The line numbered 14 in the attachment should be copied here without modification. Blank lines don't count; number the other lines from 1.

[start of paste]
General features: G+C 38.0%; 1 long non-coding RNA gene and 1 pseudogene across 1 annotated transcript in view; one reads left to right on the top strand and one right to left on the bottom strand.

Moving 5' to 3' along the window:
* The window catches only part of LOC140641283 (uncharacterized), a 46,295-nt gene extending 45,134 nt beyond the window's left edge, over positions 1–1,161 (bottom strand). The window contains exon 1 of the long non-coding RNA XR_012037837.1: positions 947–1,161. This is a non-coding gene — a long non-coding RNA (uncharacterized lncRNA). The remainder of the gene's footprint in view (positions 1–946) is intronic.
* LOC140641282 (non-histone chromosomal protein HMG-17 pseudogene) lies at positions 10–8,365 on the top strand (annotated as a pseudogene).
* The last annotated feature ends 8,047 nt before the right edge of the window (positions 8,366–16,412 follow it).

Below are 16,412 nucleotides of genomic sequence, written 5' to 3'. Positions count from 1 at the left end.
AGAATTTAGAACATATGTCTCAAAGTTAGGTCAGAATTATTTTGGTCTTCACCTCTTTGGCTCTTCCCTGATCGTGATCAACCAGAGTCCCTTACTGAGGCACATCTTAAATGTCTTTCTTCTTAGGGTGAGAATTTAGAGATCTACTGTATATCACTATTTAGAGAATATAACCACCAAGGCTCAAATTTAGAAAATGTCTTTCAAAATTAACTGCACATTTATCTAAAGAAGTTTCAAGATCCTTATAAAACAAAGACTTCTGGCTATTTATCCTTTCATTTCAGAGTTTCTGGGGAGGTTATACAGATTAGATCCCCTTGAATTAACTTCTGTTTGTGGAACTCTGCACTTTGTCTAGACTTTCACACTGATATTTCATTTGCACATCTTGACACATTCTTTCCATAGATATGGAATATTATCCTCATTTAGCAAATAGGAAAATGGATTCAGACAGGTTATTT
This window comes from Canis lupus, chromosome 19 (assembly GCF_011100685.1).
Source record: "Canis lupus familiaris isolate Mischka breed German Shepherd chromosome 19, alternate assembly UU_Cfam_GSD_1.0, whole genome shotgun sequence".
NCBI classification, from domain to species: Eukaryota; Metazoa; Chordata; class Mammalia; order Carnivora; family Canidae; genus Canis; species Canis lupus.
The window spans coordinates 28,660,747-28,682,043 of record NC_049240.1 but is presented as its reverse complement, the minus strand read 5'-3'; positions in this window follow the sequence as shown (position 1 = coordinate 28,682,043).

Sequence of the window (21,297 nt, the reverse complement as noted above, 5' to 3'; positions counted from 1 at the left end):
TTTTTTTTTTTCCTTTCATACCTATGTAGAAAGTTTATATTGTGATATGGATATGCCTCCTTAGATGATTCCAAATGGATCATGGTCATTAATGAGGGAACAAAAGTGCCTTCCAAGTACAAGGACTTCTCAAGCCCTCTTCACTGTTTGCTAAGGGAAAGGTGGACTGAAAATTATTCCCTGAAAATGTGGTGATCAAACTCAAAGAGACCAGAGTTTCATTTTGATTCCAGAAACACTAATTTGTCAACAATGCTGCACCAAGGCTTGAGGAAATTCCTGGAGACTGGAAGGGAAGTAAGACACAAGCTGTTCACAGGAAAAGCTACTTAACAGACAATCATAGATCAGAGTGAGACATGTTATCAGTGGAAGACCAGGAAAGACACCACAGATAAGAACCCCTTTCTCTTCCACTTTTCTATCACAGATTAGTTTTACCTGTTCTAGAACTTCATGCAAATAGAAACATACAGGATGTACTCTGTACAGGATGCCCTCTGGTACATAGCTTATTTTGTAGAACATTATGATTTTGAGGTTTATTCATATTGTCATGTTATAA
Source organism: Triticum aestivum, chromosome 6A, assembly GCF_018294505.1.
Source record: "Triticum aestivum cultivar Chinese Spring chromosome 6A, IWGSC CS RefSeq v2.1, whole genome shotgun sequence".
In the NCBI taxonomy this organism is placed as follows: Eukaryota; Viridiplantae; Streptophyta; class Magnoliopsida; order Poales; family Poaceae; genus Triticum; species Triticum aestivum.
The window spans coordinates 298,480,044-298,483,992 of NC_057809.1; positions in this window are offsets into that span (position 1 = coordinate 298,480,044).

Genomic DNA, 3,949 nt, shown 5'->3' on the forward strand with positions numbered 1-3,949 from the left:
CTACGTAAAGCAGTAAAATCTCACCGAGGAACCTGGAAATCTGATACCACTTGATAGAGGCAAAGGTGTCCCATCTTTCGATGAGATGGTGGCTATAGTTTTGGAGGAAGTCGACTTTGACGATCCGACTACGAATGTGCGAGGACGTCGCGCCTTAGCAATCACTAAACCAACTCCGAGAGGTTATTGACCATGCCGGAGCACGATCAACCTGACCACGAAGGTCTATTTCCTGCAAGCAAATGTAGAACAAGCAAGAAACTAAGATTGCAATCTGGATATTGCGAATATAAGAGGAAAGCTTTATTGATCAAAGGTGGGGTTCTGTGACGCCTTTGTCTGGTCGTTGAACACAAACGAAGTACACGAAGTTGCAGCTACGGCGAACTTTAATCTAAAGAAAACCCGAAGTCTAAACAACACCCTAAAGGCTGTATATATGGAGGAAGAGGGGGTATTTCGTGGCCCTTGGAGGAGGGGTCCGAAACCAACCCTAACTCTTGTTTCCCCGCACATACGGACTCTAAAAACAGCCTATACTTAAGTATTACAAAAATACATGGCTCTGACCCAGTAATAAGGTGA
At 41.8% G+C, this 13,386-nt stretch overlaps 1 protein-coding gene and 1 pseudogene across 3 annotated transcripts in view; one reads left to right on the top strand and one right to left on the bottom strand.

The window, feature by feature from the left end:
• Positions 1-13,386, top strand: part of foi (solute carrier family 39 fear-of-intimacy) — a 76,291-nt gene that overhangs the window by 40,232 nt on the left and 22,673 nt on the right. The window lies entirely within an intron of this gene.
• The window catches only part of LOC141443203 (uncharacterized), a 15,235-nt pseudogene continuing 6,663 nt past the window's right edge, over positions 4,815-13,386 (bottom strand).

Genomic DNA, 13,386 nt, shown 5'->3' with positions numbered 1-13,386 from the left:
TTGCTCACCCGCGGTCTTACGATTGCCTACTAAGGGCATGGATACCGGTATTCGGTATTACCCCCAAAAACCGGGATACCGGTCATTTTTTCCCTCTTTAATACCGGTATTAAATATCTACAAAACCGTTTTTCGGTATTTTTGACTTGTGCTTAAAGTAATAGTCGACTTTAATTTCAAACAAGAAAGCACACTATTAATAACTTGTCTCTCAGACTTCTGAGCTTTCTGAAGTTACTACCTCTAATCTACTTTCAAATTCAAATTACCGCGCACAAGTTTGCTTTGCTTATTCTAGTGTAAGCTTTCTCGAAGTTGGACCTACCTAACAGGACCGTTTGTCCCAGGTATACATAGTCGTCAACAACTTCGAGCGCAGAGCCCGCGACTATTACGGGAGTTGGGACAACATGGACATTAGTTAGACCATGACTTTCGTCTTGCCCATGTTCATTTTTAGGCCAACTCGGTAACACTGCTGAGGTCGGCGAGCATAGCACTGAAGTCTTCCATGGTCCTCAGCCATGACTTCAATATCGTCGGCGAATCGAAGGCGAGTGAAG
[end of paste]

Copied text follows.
Source organism: Triticum aestivum, chromosome 6A, assembly GCF_018294505.1.